Her parents are both healthcare professionals — her father is a gastroenterologist and her mother is an internist — so Jennifer Pilchman, MSPAS, PA-C
, always knew she wanted to pursue a career in the medical field. But she also wanted to go into teaching.
As a faculty member in Salus University’s Physician Assistant (PA) Studies program, Pilchman has now satisfied both of her childhood aspirations.
“This job is a great blend of both,” said Pilchman, who started as an assistant professor in the PA department in August 2022.
Originally from Horsham and Newtown, Pennsylvania, Pilchman graduated from Muhlenberg College with her bachelor’s degree in biology and followed that by securing her master’s at the Philadelphia College of Osteopathic Medicine (PCOM). After graduation, she became involved in teaching per diem at PCOM and then decided she wanted to teach full-time.
“After I graduated, I didn’t feel like I had enough experience to really teach, even though I had the will to do it at the time,” she said. “I just needed to get more experience and see more patients.”
She also enjoyed giving back to students and now that she has the experience in both in-patient and outpatient medicine, she believes she has a lot to offer to both constituents of students and patients.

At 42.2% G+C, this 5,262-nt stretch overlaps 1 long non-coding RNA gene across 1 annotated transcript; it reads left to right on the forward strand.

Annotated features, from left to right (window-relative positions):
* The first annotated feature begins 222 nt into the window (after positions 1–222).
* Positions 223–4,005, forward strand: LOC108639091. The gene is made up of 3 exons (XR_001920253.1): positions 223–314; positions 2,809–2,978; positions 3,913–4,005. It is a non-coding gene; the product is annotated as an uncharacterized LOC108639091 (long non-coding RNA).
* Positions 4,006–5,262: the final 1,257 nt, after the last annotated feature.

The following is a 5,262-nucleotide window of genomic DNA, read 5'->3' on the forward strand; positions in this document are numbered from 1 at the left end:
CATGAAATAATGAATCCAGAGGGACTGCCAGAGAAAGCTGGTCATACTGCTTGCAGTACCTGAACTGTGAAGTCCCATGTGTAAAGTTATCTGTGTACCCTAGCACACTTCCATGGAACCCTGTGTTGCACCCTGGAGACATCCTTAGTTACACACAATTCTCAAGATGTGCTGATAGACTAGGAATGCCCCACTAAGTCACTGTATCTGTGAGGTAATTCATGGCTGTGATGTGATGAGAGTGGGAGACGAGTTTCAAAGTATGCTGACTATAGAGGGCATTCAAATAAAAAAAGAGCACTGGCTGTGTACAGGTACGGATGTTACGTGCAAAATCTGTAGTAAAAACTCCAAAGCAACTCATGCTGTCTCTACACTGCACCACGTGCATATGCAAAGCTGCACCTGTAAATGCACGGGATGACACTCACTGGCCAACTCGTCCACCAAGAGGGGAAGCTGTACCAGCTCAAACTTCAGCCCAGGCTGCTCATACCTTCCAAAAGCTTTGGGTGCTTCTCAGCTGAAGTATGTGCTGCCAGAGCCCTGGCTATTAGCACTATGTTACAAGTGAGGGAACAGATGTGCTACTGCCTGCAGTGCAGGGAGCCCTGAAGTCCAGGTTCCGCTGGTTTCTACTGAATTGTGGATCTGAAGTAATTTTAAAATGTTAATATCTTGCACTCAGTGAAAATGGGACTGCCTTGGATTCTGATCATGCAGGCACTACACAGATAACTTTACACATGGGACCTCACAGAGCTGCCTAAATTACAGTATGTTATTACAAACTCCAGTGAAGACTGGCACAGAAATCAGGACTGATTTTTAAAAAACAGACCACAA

“I feel like I’ve always been good with people and reading individuals and I’ve always wanted to help those who are underserved and those of different backgrounds,” she said.
To that end, Pilchman is Hispanic and speaks Spanish, which she said helps her communicate clearly with Hispanic patients when she worked in both orthopedics and family medicine.
Her duties at Salus are with the clinical team and she does some lecturing as well, but consistently feels the support of the Salus faculty and staff.
“It’s a great group. They’re extremely friendly and outgoing and each of them has a different perspective. They really want you to succeed as a faculty member,” said Pilchman. “Seeing how they interact with students, they really want them to do well and they always have them in mind.”
When she’s not teaching physician assistant students, Pilchman is involved in community theater, mostly musicals. She likes to sing and dance, although she admits she’s mostly a singer. Her favorite musical is “Memphis.” She recently played the role of Camila in the Music Mountain Theatre’s production of “In the Heights.”
“The theater family in general is a very nice, accepting group of individuals with different backgrounds with some amazing talents,” she said. “Theater is a nice way to blow off steam at the end of the day and pretend to be a different person each night.”
Performing on stage and being in front of a class full of PA students provides some contrast that isn’t lost on Pilchman.
“Being on stage, the audience is in blackness or you look above them when you sing,” she said. “There’s not much of that in a classroom. The students are right in front of you and you have to answer questions.”
Pilchman isn’t looking too far ahead at this point while she concentrates on her teaching, but is considering her future and possibly securing her doctorate one day. For now, she is trying to learn as much as she can so that she can pass that knowledge on to her students.
“My focus right now is to put myself in situations where I feel a little bit uncomfortable, even if that means I need to ask a bunch of questions to the staff. I think that will make me an even better teacher for students,” she said.